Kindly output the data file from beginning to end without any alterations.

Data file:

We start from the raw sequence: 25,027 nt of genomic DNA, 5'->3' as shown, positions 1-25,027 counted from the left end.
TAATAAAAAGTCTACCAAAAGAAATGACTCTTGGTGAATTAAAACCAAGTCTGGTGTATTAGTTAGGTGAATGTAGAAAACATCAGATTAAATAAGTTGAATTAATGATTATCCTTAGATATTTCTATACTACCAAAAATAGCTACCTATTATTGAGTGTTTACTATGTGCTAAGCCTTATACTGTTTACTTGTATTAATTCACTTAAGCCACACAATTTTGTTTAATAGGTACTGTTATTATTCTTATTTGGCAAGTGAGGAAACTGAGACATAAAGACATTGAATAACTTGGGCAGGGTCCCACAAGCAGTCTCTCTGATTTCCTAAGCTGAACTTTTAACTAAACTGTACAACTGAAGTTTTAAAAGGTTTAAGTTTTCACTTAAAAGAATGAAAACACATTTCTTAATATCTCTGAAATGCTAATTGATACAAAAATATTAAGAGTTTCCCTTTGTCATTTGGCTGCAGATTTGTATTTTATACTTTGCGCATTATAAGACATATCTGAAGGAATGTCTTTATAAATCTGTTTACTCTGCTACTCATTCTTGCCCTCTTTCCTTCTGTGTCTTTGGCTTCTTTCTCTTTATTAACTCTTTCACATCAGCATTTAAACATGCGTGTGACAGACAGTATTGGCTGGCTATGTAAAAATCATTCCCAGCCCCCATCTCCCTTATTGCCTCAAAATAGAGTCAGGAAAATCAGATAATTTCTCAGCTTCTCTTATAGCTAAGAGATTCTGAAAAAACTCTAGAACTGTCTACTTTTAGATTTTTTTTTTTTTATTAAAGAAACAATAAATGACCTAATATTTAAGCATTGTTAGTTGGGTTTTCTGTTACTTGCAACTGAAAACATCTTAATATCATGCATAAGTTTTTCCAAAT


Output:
We start from the raw sequence: 25,027 nt of genomic DNA, 5'->3' as shown, positions 1-25,027 counted from the left end.
TAATAAAAAGTCTACCAAAAGAAATGACTCTTGGTGAATTAAAACCAAGTCTGGTGTATTAGTTAGGTGAATGTAGAAAACATCAGATTAAATAAGTTGAATTAATGATTATCCTTAGATATTTCTATACTACCAAAAATAGCTACCTATTATTGAGTGTTTACTATGTGCTAAGCCTTATACTGTTTACTTGTATTAATTCACTTAAGCCACACAATTTTGTTTAATAGGTACTGTTATTATTCTTATTTGGCAAGTGAGGAAACTGAGACATAAAGACATTGAATAACTTGGGCAGGGTCCCACAAGCAGTCTCTCTGATTTCCTAAGCTGAACTTTTAACTAAACTGTACAACTGAAGTTTTAAAAGGTTTAAGTTTTCACTTAAAAGAATGAAAACACATTTCTTAATATCTCTGAAATGCTAATTGATACAAAAATATTAAGAGTTTCCCTTTGTCATTTGGCTGCAGATTTGTATTTTATACTTTGCGCATTATAAGACATATCTGAAGGAATGTCTTTATAAATCTGTTTACTCTGCTACTCATTCTTGCCCTCTTTCCTTCTGTGTCTTTGGCTTCTTTCTCTTTATTAACTCTTTCACATCAGCATTTAAACATGCGTGTGACAGACAGTATTGGCTGGCTATGTAAAAATCATTCCCAGCCCCCATCTCCCTTATTGCCTCAAAATAGAGTCAGGAAAATCAGATAATTTCTCAGCTTCTCTTATAGCTAAGAGATTCTGAAAAAACTCTAGAACTGTCTACTTTTAGATTTTTTTTTTTTTATTAAAGAAACAATAAATGACCTAATATTTAAGCATTGTTAGTTGGGTTTTCTGTTACTTGCAACTGAAAACATCTTAATATCATGCATAAGTTTTTCCAAAT